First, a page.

With ChatGPT 4 expanding its functionality through plugins, the emergence of AI virtual assistants capable of performing delegated tasks through text and voice input in a realistic human way is increasingly likely. In a new position paper, we look at a hypothetical “Chat Valet” booking a flight in order to illustrate why continuous verifiable identity is essential to managing the process.
By Trevor Butterworth
The current inability to know how ChatGPT 4 formulates a specific answer to a specific question as it learns from answering questions successfully has created an outpouring of speculation as to what this all means for the future of business (the end of many jobs) to the future of humanity (the end, period).
Unfortunately, as ChatGPT cannot give an account of its evolution in advance of evolving, we need to: anticipate how, realistically, the technology is most likely to be used in the near future, assess where problems may occur, and suggest solutions that, probably, should be adopted in advance of the problems occurring.
Here, the advent of plugins for ChatGPT gives us a useful prompt: If we combine the ability to “understand” text or verbal requests with a learning capacity to deliver successful responses and then add more ways to learn through plugins that expand functionality, we can see how a chatbot could become a more adept virtual assistant with the ability to act on its user’s behalf.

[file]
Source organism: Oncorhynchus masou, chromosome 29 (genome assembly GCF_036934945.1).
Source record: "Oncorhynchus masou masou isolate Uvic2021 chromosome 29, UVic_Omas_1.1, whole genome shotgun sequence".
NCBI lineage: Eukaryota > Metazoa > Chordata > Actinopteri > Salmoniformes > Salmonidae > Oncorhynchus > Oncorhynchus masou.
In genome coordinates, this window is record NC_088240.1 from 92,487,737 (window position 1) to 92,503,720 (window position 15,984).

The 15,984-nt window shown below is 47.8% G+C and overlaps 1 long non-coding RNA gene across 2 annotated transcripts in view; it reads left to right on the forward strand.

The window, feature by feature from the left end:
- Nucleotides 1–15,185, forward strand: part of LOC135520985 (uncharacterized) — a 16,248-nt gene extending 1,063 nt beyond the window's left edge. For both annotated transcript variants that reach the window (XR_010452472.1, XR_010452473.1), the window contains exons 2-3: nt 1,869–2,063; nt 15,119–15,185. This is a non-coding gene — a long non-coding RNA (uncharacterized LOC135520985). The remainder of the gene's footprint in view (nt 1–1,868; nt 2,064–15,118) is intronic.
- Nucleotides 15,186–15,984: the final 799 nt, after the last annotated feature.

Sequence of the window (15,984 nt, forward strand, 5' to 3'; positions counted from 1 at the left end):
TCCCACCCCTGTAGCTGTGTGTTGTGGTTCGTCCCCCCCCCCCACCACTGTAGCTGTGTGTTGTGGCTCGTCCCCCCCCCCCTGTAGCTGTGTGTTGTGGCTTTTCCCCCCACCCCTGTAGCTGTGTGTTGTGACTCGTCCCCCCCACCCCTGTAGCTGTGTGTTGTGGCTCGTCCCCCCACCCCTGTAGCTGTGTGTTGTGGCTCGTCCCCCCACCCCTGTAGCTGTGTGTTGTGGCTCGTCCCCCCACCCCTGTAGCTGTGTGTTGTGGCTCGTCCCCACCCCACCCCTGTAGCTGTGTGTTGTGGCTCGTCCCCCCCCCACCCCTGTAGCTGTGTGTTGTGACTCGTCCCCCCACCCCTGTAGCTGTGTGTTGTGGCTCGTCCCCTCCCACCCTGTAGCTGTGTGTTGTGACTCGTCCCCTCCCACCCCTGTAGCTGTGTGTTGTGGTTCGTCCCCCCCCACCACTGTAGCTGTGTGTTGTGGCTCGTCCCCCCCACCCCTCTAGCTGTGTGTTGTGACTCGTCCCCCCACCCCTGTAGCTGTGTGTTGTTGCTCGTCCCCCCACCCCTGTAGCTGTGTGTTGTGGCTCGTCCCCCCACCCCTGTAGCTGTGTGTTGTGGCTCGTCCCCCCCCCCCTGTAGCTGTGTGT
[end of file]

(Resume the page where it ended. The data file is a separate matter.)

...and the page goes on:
The following position paper explores this idea in more detail. It anticipates using a ChatGPT-like virtual assistant to book an airline flight in a fully delegated way that results in a “beautifully frictionless process.”
But it also imagines what “a compromised AI virtual assistant could do with access to all your accounts AND a predictive understanding of your behavior and preferences.”
To be able to take advantage of AI, this systemic risk needs to be addressed with some urgency; and to that end, we illustrate how open-source decentralized identity provides one way to tackle these problems. If we are to delegate tasks to an AI assistant, we need continuous, mutual verification between ourselves and the assistant. It must be able to trust that it is dealing with us as much as we must be able to trust that we, and we alone, are dealing with our assistant.
A Trusted Copilot is co-authored with Karl Schweppe, Head of Innovation at Bay Tree Ventures. To download a PDF of “A Trusted Copilot,” please enter your email in the form below.